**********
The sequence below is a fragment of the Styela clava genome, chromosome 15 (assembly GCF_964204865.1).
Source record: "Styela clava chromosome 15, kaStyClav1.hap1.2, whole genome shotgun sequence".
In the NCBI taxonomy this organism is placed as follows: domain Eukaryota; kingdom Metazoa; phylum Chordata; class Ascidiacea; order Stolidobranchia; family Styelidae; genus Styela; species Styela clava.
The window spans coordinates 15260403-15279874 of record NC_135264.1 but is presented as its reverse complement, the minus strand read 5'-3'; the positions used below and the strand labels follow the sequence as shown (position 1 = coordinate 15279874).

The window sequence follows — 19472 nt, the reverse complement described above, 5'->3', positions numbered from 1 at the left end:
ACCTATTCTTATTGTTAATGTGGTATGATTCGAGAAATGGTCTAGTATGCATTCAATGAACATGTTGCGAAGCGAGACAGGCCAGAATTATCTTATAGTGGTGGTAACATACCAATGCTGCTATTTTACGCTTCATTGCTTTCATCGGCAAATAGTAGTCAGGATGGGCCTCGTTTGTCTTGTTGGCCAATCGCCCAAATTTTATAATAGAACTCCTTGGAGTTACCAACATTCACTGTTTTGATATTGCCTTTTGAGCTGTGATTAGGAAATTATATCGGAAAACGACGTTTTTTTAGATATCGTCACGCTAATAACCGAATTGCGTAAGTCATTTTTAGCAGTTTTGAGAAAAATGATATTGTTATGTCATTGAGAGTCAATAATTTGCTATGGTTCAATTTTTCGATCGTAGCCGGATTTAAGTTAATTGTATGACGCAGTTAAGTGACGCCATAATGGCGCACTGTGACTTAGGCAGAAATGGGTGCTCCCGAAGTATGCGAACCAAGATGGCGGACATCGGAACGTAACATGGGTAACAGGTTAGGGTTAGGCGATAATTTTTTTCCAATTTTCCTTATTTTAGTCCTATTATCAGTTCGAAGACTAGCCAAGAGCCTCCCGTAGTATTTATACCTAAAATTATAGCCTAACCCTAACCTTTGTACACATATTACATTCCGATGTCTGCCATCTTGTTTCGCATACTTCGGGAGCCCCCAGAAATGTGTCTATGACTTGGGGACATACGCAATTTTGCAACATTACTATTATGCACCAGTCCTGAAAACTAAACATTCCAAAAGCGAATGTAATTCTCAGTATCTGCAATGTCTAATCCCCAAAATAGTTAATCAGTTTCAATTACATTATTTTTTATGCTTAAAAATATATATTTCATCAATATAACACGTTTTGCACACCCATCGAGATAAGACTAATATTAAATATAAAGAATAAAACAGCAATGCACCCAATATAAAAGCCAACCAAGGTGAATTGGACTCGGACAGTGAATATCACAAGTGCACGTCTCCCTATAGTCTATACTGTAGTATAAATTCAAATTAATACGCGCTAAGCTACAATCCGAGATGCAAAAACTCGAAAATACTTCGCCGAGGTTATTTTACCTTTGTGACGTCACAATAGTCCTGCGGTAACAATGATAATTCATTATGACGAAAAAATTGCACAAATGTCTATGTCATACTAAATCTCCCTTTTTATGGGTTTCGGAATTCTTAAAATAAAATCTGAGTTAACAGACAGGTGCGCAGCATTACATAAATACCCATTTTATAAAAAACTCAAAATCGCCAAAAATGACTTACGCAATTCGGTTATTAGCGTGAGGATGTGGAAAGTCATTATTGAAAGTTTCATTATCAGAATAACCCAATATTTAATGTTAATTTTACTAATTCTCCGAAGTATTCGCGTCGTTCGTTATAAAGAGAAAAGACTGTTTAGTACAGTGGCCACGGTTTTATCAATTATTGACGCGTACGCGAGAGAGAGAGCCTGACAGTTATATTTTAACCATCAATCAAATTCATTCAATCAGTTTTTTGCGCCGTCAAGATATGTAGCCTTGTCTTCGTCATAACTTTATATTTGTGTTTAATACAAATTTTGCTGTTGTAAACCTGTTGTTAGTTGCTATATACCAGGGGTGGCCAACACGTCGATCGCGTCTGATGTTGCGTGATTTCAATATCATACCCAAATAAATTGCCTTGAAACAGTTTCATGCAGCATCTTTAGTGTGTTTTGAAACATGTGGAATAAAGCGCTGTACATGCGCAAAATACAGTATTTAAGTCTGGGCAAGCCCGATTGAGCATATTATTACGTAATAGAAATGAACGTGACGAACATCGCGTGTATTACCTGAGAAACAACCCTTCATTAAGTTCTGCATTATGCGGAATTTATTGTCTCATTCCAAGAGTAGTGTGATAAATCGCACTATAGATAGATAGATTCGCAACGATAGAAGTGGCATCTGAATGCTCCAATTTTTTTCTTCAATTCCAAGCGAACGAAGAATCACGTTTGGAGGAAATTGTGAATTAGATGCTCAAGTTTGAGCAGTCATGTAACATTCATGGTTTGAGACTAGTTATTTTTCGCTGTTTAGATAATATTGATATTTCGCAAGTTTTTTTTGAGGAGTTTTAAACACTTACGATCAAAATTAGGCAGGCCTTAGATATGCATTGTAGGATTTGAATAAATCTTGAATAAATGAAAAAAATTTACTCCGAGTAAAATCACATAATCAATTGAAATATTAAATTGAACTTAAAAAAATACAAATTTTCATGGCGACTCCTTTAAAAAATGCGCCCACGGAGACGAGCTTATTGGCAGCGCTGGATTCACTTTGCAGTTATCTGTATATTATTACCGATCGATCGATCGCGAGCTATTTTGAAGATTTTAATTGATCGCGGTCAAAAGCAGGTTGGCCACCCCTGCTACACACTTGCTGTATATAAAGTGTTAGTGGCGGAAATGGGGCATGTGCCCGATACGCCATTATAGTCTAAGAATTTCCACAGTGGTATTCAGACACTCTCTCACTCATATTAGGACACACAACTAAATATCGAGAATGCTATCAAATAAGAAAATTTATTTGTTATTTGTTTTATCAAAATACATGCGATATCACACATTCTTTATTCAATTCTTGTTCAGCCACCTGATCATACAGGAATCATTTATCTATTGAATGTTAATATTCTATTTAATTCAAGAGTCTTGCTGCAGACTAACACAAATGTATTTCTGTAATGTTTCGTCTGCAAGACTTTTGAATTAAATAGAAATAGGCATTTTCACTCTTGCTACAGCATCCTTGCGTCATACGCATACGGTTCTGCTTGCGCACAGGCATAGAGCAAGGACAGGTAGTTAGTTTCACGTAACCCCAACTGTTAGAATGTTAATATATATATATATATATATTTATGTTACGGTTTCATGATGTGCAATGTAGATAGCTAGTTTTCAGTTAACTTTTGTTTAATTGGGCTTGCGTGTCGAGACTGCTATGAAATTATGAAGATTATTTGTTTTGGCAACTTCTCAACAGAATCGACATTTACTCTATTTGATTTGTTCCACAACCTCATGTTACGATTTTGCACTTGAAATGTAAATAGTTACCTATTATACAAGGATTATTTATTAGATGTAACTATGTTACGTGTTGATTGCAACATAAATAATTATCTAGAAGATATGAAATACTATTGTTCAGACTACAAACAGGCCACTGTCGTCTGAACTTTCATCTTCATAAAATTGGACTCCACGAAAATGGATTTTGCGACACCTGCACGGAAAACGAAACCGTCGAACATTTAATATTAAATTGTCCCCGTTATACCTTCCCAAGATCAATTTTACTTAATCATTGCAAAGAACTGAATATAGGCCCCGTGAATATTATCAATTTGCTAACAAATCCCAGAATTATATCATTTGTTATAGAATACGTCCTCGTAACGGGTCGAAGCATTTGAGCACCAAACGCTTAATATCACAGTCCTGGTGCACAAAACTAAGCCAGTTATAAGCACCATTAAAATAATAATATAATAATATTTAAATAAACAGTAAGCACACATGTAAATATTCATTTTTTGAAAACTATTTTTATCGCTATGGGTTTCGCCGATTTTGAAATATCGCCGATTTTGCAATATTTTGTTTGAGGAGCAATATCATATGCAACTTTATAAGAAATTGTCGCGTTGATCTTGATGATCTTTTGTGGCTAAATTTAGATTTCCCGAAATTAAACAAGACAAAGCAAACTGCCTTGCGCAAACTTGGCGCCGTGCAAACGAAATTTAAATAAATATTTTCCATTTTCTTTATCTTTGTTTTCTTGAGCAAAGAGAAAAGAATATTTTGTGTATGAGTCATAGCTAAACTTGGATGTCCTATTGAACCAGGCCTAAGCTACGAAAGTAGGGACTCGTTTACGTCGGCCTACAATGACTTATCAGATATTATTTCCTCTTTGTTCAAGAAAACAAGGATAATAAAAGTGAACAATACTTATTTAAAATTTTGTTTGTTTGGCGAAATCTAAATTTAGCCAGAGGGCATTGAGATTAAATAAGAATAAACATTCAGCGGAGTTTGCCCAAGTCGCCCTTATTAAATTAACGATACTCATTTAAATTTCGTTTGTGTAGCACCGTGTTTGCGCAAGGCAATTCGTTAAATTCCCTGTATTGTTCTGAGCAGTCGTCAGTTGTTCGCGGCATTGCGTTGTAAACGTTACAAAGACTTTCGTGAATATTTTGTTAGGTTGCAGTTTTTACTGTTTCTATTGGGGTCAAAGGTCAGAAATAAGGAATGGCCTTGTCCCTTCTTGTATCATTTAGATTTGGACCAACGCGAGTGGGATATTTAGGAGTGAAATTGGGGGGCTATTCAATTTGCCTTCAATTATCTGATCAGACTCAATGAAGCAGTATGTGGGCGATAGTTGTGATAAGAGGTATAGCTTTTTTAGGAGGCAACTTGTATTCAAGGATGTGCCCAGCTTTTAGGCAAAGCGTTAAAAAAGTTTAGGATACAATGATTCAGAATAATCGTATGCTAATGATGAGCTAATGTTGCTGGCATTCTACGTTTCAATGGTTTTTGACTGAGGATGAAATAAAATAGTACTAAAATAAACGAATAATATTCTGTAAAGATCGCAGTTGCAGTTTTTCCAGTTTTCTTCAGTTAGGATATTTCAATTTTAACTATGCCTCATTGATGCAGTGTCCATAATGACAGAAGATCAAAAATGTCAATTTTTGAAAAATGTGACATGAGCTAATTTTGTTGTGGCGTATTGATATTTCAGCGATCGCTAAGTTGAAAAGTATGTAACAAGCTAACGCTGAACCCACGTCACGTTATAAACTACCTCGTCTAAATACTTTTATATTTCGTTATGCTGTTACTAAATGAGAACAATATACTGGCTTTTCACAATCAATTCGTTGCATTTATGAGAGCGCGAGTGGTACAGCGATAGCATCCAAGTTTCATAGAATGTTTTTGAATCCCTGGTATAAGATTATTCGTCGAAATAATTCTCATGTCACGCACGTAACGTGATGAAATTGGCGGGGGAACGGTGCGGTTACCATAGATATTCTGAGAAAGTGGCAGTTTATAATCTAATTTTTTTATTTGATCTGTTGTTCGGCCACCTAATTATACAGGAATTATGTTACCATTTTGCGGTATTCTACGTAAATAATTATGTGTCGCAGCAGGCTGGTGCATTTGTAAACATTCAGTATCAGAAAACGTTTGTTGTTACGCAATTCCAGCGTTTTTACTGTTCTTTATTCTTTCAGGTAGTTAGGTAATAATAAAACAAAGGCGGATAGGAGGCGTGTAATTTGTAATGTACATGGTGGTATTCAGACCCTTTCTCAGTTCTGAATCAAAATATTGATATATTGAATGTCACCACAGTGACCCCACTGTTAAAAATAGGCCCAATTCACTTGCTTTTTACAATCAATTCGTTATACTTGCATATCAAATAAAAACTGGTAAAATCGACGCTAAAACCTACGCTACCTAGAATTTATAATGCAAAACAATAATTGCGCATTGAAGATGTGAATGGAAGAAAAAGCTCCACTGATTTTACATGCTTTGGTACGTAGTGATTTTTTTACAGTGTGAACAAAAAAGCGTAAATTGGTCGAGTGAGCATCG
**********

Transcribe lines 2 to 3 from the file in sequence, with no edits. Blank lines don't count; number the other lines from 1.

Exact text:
Source record: "Styela clava chromosome 15, kaStyClav1.hap1.2, whole genome shotgun sequence".
In the NCBI taxonomy this organism is placed as follows: domain Eukaryota; kingdom Metazoa; phylum Chordata; class Ascidiacea; order Stolidobranchia; family Styelidae; genus Styela; species Styela clava.